August Klauer

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Klauer was born of German parents in Yorkshire, England.[1]

Goldfields Involvement, 1854

Post 1854 Experiences

In 1871 Friederich Wilhelm August (August) Klauer, of Adelaide, was as licensed victualler. [2]


Mr. Frederick William August Klauer of Hilton, died at the North Adelaide private hospital on August 17. Mr. Klauer, who was born of German parents in Yorkshire 76 years ago, was one of the best known men in Adelaide. For many years he kept the White Hart Hotel in Hindley-street and for two decades he represented Gawler ward in the Adelaide City Council. He was a great supporter of manly sports, especially rowing, and he identified himself also with, the Locomotive Band, which- he accompanied last year to the Ballarat competitions. He had for some years lived a retired life on his estate at Hilton, but be still retained interests in various commercial enterprises in the city. He will be greatly missed in many quarters, his genial disposition making him a general favorite.[3]

A telegram was received in Ballarat on Saturday, announcing the death of Mr A. Klauer, a well-known resident of Adelaide, who was also well known in Ballarat, his recent visits to this city being with the Adelaide Loco band during the South street competitions. The deceased, who was proprietor the White Hart hotel, in Hindley street, was in Ballarat during the Eureka Stockade riots, and afterwards went to the rush on the Ovens. For many years Mr Klauer was an alderman of the Adelaide City Council, and held a prominent position in Masonic circles. He was 77 years of age, and was held in great esteem in Adelaide.[4]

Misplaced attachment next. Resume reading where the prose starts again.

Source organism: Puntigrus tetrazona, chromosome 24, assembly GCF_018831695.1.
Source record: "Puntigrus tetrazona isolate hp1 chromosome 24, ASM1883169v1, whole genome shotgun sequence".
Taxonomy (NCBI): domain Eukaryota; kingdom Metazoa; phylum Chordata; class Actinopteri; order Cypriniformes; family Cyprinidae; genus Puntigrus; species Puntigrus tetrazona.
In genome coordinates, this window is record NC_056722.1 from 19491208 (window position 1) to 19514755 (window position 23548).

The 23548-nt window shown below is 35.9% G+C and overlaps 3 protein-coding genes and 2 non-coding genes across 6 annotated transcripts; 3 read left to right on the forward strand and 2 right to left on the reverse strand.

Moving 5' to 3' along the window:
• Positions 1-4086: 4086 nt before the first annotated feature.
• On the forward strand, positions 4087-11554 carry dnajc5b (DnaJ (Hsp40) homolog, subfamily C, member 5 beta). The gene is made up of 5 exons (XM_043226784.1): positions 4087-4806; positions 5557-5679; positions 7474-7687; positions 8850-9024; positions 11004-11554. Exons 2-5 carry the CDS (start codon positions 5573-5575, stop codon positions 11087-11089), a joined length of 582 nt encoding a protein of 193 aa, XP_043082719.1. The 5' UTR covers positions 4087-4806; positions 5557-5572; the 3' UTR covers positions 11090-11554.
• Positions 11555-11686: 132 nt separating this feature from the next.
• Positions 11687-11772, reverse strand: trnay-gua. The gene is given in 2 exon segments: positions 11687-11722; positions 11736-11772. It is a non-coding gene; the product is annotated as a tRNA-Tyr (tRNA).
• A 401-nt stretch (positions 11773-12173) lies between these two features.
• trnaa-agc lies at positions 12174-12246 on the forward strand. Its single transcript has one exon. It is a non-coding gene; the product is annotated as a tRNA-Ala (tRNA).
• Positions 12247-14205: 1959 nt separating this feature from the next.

In the News

Mr. August Klauer, for many years a member of the Adelaide City Council, yesterday celebrated his seventy-sixth birth day in Ballarat, where he is visiting in connection with the band competitions. Mr. Klauer, who formerly held a commission of lieutenant in the German Army, was in the early fifties digging on the goldFields in Victoria and New South Wales. He took an active part in three diggings risings — the Eureka Stockade, the Ovens Chinese, riots, and the risings at Lambing Flat, New South Wales. During the Crimean war he went to London, and volunteered for service with a German corps that was being formed, but as the authorities would only confer upon him the rank of corporal he withdrew.[5]

See also


Further Reading

Corfield, J.,Wickham, D., & Gervasoni, C. The Eureka Encyclopaedia, Ballarat Heritage Services, 2004.



  1. Adelaide Chronicle, 25 August 1906.
  2. South Australian Register, 04 March 1871.
  3. Adelaide Chronicle, 25 August 1906.
  4. Transcribed by Chrissy Stancliffe, from Courier, Monday 20 August 1906, p.4
  5. Adelaide Register, 28 October 1905.
  6. Wickham, D., Gervasoni, C. & Phillipson, W., Eureka Research Directory, Ballarat Heritage Services, 1999.

External links

Citation Details Eurekapedia,, accessed [insert date]

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